The bathroom vanity is one of the first things that catch your eye when you enter the bathroom.
However, there are many ways to install a vanity, and placing it against a baseboard is not an uncommon practice.
Some people struggle with installing a vanity against a baseboard while keeping it flush with the wall. This installation is usually accomplished by scribing and then cutting the vanity so it fits over your baseboard. You can do this job by cutting out the baseboard or trimming and scribbling the vanity.
With two different installation methods available, you will have to decide which one will work better for your bathroom and vanity.
Don’t hesitate or struggle with installing your vanity over a baseboard. Read on to learn how easy this installation process can be.
Should You Cut the Baseboard or the Vanity?
There is some debate as to whether it’s better to cut your bathroom baseboard or the vanity itself.
In most cases, it’s better to cut the vanity.
The reasoning behind this method is that by cutting the vanity, you leave the baseboard intact so it can keep doing the important job of protecting your walls.
If your sink develops a leak, the baseboard can save your wall from water damage, but you leave your wall exposed if you cut the baseboard out.
Although there are some circumstances in which cutting the baseboard would be the better option.
How to Install a Bath Vanity Against a Baseboard
Tools You Will Need
- Scribing Tool
- Hole Saw
- Eye Protection
- Tape Measure
- Drill or Screwdriver
Install a Bath Vanity by Cutting Out the Baseboard
1. Measurements and Preparations
Begin by preparing your tools.
Find a scrap piece of wood or trim piece that is a bit wider than the vanity you’re trying to install.
Place the scrap piece up to the vanity and mark where the vanity ends on each side using a pencil.
To double-check your markings, use a tape measure and measure the width of the vanity, then measure the scrap piece between your two markings to make sure they are the same.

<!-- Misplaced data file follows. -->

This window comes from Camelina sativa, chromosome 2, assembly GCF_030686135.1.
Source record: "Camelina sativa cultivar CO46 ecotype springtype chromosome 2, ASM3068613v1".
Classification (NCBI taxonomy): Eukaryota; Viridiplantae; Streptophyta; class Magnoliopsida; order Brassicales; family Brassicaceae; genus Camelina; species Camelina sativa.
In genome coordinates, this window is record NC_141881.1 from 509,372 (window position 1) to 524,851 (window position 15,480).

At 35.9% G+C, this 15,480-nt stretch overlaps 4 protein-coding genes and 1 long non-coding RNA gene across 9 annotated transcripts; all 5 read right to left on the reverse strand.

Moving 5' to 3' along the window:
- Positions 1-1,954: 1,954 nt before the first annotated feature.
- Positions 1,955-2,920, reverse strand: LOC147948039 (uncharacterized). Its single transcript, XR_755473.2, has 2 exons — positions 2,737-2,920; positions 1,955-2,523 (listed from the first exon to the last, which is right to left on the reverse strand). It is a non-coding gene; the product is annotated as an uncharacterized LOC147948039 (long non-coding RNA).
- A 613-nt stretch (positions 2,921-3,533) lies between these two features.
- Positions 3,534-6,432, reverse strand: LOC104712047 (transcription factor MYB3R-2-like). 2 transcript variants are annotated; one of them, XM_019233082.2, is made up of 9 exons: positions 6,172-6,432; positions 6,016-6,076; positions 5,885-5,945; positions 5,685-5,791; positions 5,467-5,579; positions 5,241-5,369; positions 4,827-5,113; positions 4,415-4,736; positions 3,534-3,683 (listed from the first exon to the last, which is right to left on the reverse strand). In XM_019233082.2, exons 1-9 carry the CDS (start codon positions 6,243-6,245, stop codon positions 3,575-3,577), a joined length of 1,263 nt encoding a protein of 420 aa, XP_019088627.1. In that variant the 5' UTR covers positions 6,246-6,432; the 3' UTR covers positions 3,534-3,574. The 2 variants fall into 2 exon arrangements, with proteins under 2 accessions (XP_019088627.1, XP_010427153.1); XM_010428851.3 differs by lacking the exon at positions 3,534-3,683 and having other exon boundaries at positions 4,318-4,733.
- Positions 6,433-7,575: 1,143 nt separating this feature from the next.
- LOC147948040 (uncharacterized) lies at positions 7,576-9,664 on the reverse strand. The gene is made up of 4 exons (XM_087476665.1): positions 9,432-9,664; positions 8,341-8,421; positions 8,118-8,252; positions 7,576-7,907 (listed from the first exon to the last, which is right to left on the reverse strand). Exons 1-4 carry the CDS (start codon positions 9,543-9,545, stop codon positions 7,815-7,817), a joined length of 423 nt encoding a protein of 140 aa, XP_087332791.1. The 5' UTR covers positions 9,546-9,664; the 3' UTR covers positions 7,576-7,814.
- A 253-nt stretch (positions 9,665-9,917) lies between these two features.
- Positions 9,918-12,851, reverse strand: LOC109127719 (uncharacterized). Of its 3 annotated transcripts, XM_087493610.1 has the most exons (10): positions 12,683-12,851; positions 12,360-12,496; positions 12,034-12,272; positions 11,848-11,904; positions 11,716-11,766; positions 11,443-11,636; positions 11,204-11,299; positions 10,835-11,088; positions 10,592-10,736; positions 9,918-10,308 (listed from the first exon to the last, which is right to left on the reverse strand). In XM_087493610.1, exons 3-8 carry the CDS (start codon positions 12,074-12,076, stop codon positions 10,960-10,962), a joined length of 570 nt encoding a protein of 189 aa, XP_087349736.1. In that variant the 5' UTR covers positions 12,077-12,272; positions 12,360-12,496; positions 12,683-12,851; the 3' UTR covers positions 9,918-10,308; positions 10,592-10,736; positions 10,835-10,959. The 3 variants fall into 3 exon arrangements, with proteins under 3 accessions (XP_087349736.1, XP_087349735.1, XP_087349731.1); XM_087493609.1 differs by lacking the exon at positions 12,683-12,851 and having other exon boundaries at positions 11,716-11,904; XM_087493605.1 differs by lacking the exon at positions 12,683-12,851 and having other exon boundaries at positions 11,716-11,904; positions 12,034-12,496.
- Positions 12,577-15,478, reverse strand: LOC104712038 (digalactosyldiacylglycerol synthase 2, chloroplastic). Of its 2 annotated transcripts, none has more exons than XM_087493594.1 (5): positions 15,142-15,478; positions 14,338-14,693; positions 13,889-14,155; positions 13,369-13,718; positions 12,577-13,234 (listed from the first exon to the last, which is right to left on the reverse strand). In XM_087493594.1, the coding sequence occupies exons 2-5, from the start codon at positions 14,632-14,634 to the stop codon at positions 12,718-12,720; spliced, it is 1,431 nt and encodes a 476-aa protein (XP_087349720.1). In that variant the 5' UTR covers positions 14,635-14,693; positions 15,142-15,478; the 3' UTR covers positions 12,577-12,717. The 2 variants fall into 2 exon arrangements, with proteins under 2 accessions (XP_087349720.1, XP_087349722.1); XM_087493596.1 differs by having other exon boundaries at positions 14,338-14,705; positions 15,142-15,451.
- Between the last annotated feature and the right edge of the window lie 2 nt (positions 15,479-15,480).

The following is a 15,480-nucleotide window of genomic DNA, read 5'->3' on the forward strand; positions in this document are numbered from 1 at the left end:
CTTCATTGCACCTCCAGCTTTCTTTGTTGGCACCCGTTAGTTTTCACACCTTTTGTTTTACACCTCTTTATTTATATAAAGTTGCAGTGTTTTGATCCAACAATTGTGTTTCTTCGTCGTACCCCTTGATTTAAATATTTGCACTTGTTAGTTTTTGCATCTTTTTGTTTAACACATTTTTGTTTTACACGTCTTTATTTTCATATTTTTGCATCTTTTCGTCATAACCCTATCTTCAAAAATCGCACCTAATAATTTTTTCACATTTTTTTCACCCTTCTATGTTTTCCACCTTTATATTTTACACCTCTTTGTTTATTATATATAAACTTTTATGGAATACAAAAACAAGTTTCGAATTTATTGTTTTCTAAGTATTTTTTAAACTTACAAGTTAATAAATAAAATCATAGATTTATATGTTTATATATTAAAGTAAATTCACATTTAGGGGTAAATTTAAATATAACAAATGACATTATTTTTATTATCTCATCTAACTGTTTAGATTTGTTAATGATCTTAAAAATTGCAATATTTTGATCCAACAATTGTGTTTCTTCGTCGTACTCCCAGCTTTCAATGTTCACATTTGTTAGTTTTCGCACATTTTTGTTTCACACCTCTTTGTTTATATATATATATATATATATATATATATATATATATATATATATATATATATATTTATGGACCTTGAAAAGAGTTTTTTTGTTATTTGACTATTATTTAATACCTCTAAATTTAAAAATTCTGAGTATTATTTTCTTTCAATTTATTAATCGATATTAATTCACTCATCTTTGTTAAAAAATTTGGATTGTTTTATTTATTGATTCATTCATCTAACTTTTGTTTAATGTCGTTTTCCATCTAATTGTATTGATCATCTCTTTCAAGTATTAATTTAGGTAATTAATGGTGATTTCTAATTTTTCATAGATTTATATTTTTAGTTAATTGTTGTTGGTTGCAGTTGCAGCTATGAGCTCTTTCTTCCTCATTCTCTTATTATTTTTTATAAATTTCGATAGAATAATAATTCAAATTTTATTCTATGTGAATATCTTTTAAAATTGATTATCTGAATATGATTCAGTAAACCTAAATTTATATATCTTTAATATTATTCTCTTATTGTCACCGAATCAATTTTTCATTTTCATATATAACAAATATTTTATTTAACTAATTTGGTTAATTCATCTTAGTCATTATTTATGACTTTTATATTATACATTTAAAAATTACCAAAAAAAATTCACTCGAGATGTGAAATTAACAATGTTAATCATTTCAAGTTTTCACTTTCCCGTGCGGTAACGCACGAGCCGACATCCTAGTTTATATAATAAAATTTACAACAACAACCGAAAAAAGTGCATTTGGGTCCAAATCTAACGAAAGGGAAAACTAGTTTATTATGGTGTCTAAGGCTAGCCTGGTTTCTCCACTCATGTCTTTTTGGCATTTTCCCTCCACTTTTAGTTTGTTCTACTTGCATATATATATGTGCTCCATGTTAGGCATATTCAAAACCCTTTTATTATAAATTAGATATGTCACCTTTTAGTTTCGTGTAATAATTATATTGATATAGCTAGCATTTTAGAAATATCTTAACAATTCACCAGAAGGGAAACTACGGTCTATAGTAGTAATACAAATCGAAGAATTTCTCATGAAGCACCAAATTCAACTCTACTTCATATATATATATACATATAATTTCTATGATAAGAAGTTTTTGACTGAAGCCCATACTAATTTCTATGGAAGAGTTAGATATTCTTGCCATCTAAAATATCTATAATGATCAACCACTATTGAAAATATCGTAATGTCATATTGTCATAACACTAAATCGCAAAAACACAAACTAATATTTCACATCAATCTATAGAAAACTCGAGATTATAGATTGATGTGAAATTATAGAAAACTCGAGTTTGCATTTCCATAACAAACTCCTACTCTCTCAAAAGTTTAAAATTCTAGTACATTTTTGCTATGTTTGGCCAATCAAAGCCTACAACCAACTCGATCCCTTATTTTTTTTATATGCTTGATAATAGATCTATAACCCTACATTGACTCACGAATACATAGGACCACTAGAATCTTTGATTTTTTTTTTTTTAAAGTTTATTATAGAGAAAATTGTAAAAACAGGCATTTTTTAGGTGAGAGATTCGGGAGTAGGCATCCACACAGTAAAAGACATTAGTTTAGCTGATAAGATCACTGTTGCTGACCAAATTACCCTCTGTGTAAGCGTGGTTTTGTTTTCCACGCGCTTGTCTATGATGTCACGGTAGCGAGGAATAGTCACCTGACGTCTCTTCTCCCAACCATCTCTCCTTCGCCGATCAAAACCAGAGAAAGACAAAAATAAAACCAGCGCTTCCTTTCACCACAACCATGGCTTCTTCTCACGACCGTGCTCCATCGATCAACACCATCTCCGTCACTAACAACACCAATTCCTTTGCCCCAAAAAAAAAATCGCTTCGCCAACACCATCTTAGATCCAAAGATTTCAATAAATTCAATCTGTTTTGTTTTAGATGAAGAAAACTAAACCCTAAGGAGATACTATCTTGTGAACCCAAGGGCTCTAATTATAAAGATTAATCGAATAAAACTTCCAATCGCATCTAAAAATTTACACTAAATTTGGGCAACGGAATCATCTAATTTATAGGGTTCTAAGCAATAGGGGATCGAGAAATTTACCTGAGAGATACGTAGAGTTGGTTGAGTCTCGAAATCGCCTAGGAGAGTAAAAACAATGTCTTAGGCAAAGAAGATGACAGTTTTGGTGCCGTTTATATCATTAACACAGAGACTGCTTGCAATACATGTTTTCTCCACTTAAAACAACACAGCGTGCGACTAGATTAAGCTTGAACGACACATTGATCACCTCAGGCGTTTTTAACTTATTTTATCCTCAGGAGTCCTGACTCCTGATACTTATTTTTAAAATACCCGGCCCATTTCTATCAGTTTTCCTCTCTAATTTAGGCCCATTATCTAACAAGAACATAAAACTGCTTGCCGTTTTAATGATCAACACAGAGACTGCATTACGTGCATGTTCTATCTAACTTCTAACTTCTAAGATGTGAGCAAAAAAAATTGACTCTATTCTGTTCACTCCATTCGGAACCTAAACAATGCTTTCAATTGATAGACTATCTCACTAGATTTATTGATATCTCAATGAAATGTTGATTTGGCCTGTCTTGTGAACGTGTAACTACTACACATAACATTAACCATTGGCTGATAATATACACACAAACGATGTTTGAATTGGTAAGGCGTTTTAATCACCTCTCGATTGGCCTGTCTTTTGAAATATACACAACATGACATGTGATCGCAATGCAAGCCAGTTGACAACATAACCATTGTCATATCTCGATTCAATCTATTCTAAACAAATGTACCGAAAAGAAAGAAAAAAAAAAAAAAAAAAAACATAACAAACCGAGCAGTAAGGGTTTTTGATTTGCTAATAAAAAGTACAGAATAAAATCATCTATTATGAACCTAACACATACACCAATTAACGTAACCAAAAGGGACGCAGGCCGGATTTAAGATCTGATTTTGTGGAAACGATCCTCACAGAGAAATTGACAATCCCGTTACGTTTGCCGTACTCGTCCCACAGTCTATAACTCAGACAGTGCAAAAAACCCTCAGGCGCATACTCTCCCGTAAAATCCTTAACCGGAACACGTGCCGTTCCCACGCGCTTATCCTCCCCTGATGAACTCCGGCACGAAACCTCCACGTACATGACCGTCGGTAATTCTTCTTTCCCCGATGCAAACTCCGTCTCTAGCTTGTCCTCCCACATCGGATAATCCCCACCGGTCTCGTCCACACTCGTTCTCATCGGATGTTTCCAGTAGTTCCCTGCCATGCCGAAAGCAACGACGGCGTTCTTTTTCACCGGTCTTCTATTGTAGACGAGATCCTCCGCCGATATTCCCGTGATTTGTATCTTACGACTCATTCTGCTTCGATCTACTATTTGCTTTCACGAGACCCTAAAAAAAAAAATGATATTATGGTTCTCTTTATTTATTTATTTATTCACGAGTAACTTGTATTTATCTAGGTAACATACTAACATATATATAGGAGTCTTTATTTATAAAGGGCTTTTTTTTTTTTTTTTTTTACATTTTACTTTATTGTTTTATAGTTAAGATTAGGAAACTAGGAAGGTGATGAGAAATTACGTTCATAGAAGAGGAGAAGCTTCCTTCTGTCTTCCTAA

Put your scrap piece up to the baseboard and transcribe your markings onto the baseboard.
2. Making Your Cuts
Use a jigsaw to cut your baseboard exactly where you marked it.
It’s easier to stand over the baseboard when cutting it. Just take care not to cut into your wall or flooring.
With both your cuts on each side of the baseboard finished, you should be able to remove the baseboard by hand.
You will likely have plumbing going into the back of the vanity.
Use a 1 or 2inch hole saw to cut a hole in the back of your vanity to allow access to plumbing.
3. Fitting the Vanity
With all your cuts complete, it’s time to place the vanity into its new home.
You will likely need someone to help you move the vanity.
Be mindful that it’s best to go slow, so you do not damage your walls or uncut baseboards.
When you get near the wall, you can connect plumbing through the hole in the back of the vanity before getting it directly against the wall.
In most cases, you will need to caulk the back or sides of the vanity where it meets the wall or use trim pieces.
Install a Bath Vanity by Cutting the Vanity
Take a good look at the vanity and the area you want to install it in.
It’s important to note where the plumbing will connect to the vanity.
Most vanities have plumbing connections in the back, but sometimes they are on the side.
Use a hole saw to cut holes for plumbing connections in your vanity.
Then check the baseboard and the floor for any obstacles or debris that will prevent a smooth installation.
2. Scribing the Vanity
Measure the thickness of your baseboard and set your scribing tool to that measurement.
Next, open the wing nut on your scribing tool and make sure the pencil on it is in good shape.
Bring the vanity close to the baseboard and with the flat side of the scribing tool on the baseboard and the pencil side on the vanity scribe the shape of the baseboard on the vanity.
If you have never used a scribing tool, it may take a few tries to get an exact scribe of the baseboard.
Use an eraser to remove your markings and start over if you need to.
3. Cutting the Vanity
Gently place your vanity on its face or its side.
You can use a towel or blanket if you are worried about scratching or damaging the vanity.
With the vanity on its face or side, it will be much easier for you to make your cut.
Using the jigsaw, follow your scribed markings to cut out space for the baseboard.
Cutting a little over the line is okay because no one will ever see it, but cutting under the line will prevent your vanity from fitting snugly against the wall.
4. Installing the Vanity
Place your vanity against the wall.
If it does not fit perfectly, you may need to scribe and cut the vanity again.
Most vanities come with 3-inch screws that are used to affix the vanity to the wall through studs.
Using the vanity’s back rail, secure it to the wall using the screws provided.